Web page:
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Girlfriends’ Guide to Divorce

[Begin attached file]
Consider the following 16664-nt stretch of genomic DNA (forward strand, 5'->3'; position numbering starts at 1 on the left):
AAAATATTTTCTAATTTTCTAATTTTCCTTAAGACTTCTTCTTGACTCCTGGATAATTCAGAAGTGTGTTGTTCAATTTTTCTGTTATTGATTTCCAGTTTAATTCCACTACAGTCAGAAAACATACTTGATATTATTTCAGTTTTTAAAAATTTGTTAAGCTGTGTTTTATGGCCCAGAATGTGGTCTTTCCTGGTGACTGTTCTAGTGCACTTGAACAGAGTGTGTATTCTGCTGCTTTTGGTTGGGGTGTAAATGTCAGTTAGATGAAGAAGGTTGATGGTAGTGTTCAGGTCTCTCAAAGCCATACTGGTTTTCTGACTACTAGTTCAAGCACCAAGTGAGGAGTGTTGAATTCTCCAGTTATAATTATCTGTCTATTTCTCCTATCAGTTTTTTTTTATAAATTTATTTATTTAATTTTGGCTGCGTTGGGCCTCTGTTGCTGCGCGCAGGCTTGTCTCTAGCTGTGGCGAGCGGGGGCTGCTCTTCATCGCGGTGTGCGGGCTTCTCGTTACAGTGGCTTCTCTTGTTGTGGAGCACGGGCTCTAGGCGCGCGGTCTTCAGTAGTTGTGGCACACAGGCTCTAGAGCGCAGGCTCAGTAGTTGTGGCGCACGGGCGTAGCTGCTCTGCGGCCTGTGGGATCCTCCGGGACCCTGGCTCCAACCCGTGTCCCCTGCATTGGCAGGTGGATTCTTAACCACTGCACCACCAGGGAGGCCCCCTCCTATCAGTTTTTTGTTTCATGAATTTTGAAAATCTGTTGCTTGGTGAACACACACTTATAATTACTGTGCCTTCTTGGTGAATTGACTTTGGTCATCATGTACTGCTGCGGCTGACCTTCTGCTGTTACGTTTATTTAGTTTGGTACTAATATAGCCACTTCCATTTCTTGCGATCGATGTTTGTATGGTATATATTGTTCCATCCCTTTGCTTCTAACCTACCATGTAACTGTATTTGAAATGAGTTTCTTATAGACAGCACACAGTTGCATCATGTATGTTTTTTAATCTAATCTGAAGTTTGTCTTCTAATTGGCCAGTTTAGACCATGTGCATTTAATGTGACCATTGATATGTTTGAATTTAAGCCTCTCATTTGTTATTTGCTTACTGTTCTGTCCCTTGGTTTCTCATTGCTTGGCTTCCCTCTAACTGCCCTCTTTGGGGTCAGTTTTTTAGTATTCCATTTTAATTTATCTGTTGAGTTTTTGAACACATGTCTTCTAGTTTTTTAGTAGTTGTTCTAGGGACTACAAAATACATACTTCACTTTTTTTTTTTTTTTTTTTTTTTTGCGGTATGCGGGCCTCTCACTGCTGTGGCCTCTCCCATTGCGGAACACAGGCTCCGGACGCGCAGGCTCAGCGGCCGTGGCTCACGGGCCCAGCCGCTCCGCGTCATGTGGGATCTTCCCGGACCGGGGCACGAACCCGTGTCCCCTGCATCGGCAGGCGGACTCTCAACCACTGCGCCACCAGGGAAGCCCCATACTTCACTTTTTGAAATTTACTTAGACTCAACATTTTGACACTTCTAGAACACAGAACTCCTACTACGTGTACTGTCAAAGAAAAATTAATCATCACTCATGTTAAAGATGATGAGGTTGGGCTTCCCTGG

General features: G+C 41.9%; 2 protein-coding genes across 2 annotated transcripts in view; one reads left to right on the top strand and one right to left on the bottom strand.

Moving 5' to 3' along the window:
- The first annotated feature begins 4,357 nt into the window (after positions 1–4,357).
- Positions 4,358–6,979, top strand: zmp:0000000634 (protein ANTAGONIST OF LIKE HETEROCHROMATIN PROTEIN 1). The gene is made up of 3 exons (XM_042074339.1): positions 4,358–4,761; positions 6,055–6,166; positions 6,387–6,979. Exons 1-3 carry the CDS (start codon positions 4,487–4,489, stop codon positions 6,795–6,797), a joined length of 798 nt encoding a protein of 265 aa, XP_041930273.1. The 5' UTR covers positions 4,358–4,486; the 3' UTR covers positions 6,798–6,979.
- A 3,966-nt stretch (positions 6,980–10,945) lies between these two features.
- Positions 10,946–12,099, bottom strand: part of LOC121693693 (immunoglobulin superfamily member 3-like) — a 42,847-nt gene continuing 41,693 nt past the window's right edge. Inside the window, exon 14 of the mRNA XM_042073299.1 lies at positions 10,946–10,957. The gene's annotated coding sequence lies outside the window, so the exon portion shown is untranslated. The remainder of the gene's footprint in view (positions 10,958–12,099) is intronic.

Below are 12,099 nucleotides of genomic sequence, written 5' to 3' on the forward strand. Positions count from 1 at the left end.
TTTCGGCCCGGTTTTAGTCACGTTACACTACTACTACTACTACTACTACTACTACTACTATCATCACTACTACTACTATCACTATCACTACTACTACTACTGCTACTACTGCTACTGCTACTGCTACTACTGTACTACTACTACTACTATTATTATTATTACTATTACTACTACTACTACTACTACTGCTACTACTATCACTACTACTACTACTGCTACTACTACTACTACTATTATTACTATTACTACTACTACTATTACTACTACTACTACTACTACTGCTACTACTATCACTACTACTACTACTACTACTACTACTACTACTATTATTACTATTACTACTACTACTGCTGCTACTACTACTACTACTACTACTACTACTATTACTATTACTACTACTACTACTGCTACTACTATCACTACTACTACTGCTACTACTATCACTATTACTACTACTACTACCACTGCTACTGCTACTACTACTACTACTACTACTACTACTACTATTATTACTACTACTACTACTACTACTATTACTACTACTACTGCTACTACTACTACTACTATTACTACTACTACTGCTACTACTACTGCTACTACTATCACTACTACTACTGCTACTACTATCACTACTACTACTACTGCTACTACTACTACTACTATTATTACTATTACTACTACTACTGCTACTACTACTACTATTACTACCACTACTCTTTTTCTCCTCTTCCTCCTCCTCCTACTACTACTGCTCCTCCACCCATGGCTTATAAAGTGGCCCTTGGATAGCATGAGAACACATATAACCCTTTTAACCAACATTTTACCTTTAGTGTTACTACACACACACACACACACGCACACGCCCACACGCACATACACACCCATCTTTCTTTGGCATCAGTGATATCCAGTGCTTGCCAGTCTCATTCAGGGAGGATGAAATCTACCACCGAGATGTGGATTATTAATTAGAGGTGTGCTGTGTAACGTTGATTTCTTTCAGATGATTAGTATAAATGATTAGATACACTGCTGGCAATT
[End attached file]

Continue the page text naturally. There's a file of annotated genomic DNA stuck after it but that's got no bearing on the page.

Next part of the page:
So here’s a tip I have heard from divorced friends of both genders. Following a divorce or separation; you don’t ever want to be the first. As in, you don’t ever want to be the first relationship for someone in the midst of a life altering transition. Ending a marriage, especially a long one, is an extreme makeover of one’s life. It should also be one of the heart, but not everyone will choose to dig so deep. However, at the baseline, beginning a new life is well... beginning a new life. There will be lots of strides, stumbles, decisions, freedoms, possibilities, and opportunities. The smorgasbord of other partners is both exciting and overwhelming. While divorce comes with lots of positives, it also comes attached to extreme loneliness, blinding solitude, a lack of a role that was once your identity, a physical relocation (anyone moving away from the permanent residence of their children has way more emotional struggle to contend with) guilt, shame, fear of failure, etc. I had no idea how to not be someone’s wife when I got divorced. It had been my role since I was 20, which is essentially on the border of childhood and adulthood. My entire adult life had been built around coupledom. It was the bedrock of my being a mother. Reworking one’s life at any stage is automatically a time of massive seismic shift. The earth beneath us literally feels like it’s pulling apart and restructuring. We might fall through the cracks of change and be swallowed up. There is a temporary loss of being grounded, since it’s simply a new foundation that has yet to be solidified. This new foundation takes a lot of time. At least it should. We are building new lives and new identities from scratch. So the advice I’ve received, again from both guys and girls I know who are new to this process is; do not get dragged into to anyone’s transitioning. It’s most likely not sustainable. The lure of possibility is simply too great. People will want to sample the smorgasbord, both on a physical and emotional level. Those entrenched in legal battles, finding new homes, and dipping their toes in the freedom of dating are naturally spread quite thin. It’s takes a long time for all the floating factors to start to merge and find a new home. Most going through a divorce will try out several or many new relationships before truly realizing what works for them. They didn’t get it right the first time, so it’s a relearning if who we are before we know what we need and want from a partner. My own needs and wants have changed every few months. I’ve seen it as I keep learning myself too. Some things I wanted a year ago I don’t want today. In essence, don’t be the first chick a guy in transition picks for the time being. It’s a weak move on the part of both parties. Believe me, I understand all the hard stuff mentioned above. It’s sad and scary. We all finally want something resembling consistency and security. But that only really comes if the individuals involved are consistent and insecure. Latching on to anyone in the middle of aforementioned seismic shift sounds like a person desperately grasping onto a rope so they don’t fall. Only the fall is really only a few feet below you. It’s a lot harder to be dumped when someone awakens to the fact that they have options, than it is to fill your own cup and want true inner and outer stability. What do we tell our kids when they fall? That’s it’s ok. That they shouldn’t be afraid to try again. Don’t take the easy way out and hide in the corner. We want to teach our kids resilience and belief that they’ll get it right next time.